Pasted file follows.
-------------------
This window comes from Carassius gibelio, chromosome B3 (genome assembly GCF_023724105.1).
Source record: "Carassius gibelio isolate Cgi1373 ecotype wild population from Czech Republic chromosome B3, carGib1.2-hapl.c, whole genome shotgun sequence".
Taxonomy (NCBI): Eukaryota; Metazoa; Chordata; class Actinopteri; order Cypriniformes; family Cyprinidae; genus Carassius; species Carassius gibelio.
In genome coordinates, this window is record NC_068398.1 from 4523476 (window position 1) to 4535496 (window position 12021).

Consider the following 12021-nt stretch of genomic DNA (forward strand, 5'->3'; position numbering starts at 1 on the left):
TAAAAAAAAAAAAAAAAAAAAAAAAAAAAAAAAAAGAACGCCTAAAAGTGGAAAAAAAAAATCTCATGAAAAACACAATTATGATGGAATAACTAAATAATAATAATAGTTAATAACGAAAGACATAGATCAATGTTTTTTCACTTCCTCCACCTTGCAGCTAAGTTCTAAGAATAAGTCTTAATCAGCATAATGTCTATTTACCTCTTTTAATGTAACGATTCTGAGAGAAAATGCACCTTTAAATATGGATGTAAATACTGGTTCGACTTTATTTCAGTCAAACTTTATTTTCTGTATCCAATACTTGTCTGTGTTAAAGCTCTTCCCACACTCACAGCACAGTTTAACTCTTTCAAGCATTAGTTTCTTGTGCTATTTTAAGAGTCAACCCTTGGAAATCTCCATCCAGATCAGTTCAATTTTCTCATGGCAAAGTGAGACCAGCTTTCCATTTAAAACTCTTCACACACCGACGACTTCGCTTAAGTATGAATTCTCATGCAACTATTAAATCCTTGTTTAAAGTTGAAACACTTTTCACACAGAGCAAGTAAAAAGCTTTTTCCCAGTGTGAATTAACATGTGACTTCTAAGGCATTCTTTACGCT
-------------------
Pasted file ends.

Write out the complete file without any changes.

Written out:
This window comes from Carassius gibelio, chromosome B3 (genome assembly GCF_023724105.1).
Source record: "Carassius gibelio isolate Cgi1373 ecotype wild population from Czech Republic chromosome B3, carGib1.2-hapl.c, whole genome shotgun sequence".
Taxonomy (NCBI): Eukaryota; Metazoa; Chordata; class Actinopteri; order Cypriniformes; family Cyprinidae; genus Carassius; species Carassius gibelio.
In genome coordinates, this window is record NC_068398.1 from 4523476 (window position 1) to 4535496 (window position 12021).

Consider the following 12021-nt stretch of genomic DNA (forward strand, 5'->3'; position numbering starts at 1 on the left):
TAAAAAAAAAAAAAAAAAAAAAAAAAAAAAAAAAAGAACGCCTAAAAGTGGAAAAAAAAAATCTCATGAAAAACACAATTATGATGGAATAACTAAATAATAATAATAGTTAATAACGAAAGACATAGATCAATGTTTTTTCACTTCCTCCACCTTGCAGCTAAGTTCTAAGAATAAGTCTTAATCAGCATAATGTCTATTTACCTCTTTTAATGTAACGATTCTGAGAGAAAATGCACCTTTAAATATGGATGTAAATACTGGTTCGACTTTATTTCAGTCAAACTTTATTTTCTGTATCCAATACTTGTCTGTGTTAAAGCTCTTCCCACACTCACAGCACAGTTTAACTCTTTCAAGCATTAGTTTCTTGTGCTATTTTAAGAGTCAACCCTTGGAAATCTCCATCCAGATCAGTTCAATTTTCTCATGGCAAAGTGAGACCAGCTTTCCATTTAAAACTCTTCACACACCGACGACTTCGCTTAAGTATGAATTCTCATGCAACTATTAAATCCTTGTTTAAAGTTGAAACACTTTTCACACAGAGCAAGTAAAAAGCTTTTTCCCAGTGTGAATTAACATGTGACTTCTAAGGCATTCTTTACGCT